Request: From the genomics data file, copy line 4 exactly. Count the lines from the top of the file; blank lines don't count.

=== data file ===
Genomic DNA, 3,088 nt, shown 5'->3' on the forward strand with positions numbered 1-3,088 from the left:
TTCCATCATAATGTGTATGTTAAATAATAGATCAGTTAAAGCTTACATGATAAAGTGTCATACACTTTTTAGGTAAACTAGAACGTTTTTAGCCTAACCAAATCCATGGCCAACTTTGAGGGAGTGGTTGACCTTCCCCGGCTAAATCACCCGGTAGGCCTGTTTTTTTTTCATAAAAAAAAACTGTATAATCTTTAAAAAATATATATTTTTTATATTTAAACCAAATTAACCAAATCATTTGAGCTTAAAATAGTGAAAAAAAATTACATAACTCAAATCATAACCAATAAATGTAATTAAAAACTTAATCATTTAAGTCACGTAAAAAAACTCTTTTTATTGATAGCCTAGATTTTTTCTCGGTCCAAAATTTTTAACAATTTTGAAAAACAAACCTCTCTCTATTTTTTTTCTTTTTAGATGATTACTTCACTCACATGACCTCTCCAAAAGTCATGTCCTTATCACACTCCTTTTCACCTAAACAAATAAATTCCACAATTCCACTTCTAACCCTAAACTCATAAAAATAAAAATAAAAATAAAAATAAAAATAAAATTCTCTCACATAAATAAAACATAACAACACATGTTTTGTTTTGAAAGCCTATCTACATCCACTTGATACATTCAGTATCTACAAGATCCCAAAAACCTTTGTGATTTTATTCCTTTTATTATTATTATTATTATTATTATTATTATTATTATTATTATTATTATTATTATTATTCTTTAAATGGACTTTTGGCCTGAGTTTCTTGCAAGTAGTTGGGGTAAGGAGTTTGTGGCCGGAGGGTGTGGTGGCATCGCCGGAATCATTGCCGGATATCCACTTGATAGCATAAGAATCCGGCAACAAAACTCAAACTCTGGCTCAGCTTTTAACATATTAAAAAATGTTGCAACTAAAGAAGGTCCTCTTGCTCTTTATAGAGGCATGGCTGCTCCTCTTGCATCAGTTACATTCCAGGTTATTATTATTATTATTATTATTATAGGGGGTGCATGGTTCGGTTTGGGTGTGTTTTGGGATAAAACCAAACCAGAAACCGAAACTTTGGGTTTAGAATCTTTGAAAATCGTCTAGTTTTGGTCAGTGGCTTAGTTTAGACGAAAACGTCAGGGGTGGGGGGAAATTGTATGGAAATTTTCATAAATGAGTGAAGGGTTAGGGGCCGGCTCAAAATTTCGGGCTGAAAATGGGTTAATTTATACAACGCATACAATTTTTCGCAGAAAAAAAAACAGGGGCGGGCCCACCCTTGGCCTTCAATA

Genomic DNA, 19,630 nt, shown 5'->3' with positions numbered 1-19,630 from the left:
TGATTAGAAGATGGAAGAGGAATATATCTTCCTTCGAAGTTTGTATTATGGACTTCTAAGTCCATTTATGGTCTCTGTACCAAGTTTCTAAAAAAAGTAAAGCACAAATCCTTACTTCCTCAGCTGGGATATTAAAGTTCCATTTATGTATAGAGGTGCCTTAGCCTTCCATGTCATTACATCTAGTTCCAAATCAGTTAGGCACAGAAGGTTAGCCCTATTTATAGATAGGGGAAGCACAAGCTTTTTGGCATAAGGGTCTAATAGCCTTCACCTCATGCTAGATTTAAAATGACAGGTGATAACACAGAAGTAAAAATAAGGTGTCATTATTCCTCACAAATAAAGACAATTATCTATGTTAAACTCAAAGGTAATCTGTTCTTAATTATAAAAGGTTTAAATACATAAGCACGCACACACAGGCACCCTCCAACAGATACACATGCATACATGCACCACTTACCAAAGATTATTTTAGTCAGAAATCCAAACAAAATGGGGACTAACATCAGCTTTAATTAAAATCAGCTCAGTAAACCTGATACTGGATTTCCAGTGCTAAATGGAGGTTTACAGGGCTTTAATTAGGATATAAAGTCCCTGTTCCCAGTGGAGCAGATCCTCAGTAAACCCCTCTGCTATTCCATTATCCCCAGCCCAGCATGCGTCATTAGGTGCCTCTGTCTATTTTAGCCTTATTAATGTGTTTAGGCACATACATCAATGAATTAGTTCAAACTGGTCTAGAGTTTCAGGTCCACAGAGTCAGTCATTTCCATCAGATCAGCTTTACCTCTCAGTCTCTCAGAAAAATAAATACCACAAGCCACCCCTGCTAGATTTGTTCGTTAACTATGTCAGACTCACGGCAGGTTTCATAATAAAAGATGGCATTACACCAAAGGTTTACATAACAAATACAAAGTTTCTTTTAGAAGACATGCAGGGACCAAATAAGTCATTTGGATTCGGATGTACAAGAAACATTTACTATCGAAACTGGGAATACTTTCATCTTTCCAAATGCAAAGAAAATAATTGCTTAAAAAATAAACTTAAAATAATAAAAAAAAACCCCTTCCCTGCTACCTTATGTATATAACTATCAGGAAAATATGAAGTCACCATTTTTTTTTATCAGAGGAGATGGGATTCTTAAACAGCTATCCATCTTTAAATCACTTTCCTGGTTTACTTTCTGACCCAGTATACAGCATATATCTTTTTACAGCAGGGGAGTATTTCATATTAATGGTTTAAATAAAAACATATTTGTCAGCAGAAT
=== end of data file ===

TGATTAGAAGATGGAAGAGGAATATATCTTCCTTCGAAGTTTGTATTATGGACTTCTAAGTCCATTTATGGTCTCTGTACCAAGTTTCTAAAAAAAGTAAAGCACAAATCCTTACTTCCTCAGCTGGGATATTAAAGTTCCATTTATGTATAGAGGTGCCTTAGCCTTCCATGTCATTACATCTAGTTCCAAATCAGTTAGGCACAGAAGGTTAGCCCTATTTATAGATAGGGGAAGCACAAGCTTTTTGGCATAAGGGTCTAATAGCCTTCACCTCATGCTAGATTTAAAATGACAGGTGATAACACAGAAGTAAAAATAAGGTGTCATTATTCCTCACAAATAAAGACAATTATCTATGTTAAACTCAAAGGTAATCTGTTCTTAATTATAAAAGGTTTAAATACATAAGCACGCACACACAGGCACCCTCCAACAGATACACATGCATACATGCACCACTTACCAAAGATTATTTTAGTCAGAAATCCAAACAAAATGGGGACTAACATCAGCTTTAATTAAAATCAGCTCAGTAAACCTGATACTGGATTTCCAGTGCTAAATGGAGGTTTACAGGGCTTTAATTAGGATATAAAGTCCCTGTTCCCAGTGGAGCAGATCCTCAGTAAACCCCTCTGCTATTCCATTATCCCCAGCCCAGCATGCGTCATTAGGTGCCTCTGTCTATTTTAGCCTTATTAATGTGTTTAGGCACATACATCAATGAATTAGTTCAAACTGGTCTAGAGTTTCAGGTCCACAGAGTCAGTCATTTCCATCAGATCAGCTTTACCTCTCAGTCTCTCAGAAAAATAAATACCACAAGCCACCCCTGCTAGATTTGTTCGTTAACTATGTCAGACTCACGGCAGGTTTCATAATAAAAGATGGCATTACACCAAAGGTTTACATAACAAATACAAAGTTTCTTTTAGAAGACATGCAGGGACCAAATAAGTCATTTGGATTCGGATGTACAAGAAACATTTACTATCGAAACTGGGAATACTTTCATCTTTCCAAATGCAAAGAAAATAATTGCTTAAAAAATAAACTTAAAATAATAAAAAAAAACCCCTTCCCTGCTACCTTATGTATATAACTATCAGGAAAATATGAAGTCACCATTTTTTTTTATCAGAGGAGATGGGATTCTTAAACAGCTATCCATCTTTAAATCACTTTCCTGGTTTACTTTCTGACCCAGTATACAGCATATATCTTTTTACAGCAGGGGAGTATTTCATATTAATGGTTTAAATAAAAACATATTTGTCAGCAGAAT